How to Buy a Car Minus the Stress

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Buying a car can be intimidating. It’s not a process most people look forward to, but after you get past all the smoke and mirrors, it actually isn’t that complicated. Yes, a lot of factors could conceivably confuse you-and, sadly, some people in the business might try to benefit from your confusion-but in the end you have one goal and one goal only: to get the right car at the right price.

When you count vehicle brands, models, and trim variations, there are literally thousands of vehicle choices available. Finding the right one for you involves first answering the following three simple questions honestly and forthrightly:

What do you need? Do you need a vehicle to pull a horse trailer? Or do you need a car to commute back and forth to work? How many people and how much stuff will you be transporting? This helps determine the size and type of vehicle that’s right for you-at least in theory. Any discrepancy between the answer and your eventual choice may be affected by the emotional factors inherent in Question 2.

      The I-gotta-have-it factor: it’s one thing to know what you need in a new car, but then there’s what you want.

      What do you want? It isn’t silly or frivolous to want a particular type of vehicle even if it might not be best suited for your day-to-day use. Whether it’s clothes, homes, or ice cream, emotion plays a part in what we buy. Perhaps you really need an economical car to commute in, but you really want a mid-size SUV. That’s okay. It’s your money.


      Now for the tough part: facing your financial truth. What can you really afford?

      What can you afford? Question 2 allowed you to dream. Now financial reality rears its ugly head. We believe that your overall financial solvency is more important than buying a spiffy new car you can’t afford, no matter how good it will feel at first. Determine how much cash you have for a down payment, and then figure out what you can comfortably pay per month. Don’t guess; take out a calculator and do the math. And be honest with yourself; the truth might hurt now, but facing it will make your life better later.


      Let Us Help You Narrow Down the Choices

      Now that you’ve answered the three key questions of car buying and determined what you need, what you want, and how much you can pay, you are in a perfect position to figure out the right car for you. That means it’s time do some research on CarandDriver.com to learn more about the vehicle or vehicles you’re interested in and make your final choice. You might also want to visit the carmaker’s site and test-build your vehicle on its online configurator as another way of knowing what models and options are available and how much it all costs.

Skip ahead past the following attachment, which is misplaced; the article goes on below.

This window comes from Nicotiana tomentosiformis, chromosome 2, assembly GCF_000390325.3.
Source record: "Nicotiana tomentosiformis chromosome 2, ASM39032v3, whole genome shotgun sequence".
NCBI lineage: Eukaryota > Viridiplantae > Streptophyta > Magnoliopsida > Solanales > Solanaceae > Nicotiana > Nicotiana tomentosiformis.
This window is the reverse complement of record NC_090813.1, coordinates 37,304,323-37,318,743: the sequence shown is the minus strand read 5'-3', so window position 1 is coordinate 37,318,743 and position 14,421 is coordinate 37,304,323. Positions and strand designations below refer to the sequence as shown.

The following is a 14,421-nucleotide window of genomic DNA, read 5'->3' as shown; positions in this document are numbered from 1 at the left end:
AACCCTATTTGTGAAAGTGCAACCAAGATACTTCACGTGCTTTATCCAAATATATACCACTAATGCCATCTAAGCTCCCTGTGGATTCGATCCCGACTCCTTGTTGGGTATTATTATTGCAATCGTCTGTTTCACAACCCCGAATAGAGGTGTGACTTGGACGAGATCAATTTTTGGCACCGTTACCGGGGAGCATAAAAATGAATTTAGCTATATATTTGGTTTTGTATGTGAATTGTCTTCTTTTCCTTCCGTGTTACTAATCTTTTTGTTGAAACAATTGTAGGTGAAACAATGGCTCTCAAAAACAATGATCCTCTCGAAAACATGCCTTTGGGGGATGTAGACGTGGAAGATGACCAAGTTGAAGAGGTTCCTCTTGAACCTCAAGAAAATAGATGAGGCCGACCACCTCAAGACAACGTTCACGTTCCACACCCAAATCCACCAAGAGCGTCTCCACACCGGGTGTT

Today’s market is overflowing with excellent vehicles at every price point, so it’s likely that several will have the attributes you want at the price you can afford-and some will be manufactured by a brand you want to own. Remember that this process isn’t all left-brain oriented and practical; it’s natural to feel an emotional pull toward one vehicle or another. Go with your gut, as long as it doesn’t threaten to ruin you financially. Why be merely satisfied with the vehicle you’ve chosen when you can be delighted?

      Do a little bit of homework before you set foot in the dealership and you’ll come away with the best possible deal.

      Three Steps to Getting the Right Deal

      Do your research. Vehicle pricing is opaque. For most products that you purchase, the price is clear up front, listed on a price tag. But that isn’t the case with a vehicle purchase, where the window sticker is just the starting point. But the information you need to get the right deal is out there, just a few mouse clicks way.

      You’ve already done some research to determine what you want to buy; now you want to see what other people are currently paying for that same vehicle. What you’re seeking is the “transaction price” or the “market price.” That’s roughly what you want to end up paying-maybe a little less, hopefully not much more. Black Book is a good source, and there are several other credible sources for comparative real-world pricing.

      Get your financing preapproved. Many people fight the dealer tooth and nail to get them to lower the purchase price a couple hundred bucks. Then they give it all back, and more, by taking a dealer-offered financing deal that is more costly than necessary. Remember, you are buying financing, so shop as carefully for the financing as you do for the car. Mind-numbing research is not required, but a few mouse clicks on car financing sites and a phone call to your local bank are.

      Be willing to walk away. Having done all of the above-chosen the vehicle, figured out the market price, and lined up financing-you are now, finally, ready to enter the dealership. While it might seem intimidating, remember this: you have all the power. You know what you want, know what you want to pay, and have the financial wherewithal to do it. Insist on the right car at the right price, or walk away. Unless your research is utterly faulty or your expectations (like buying below the dealer’s cost) are totally unrealistic, it’s highly likely that another dealer in your area will sell you the car you want at the price you’re willing to pay. That’s all there is to it. Now go forth and buy with confidence!

      Two people reaching an agreement about a car sale

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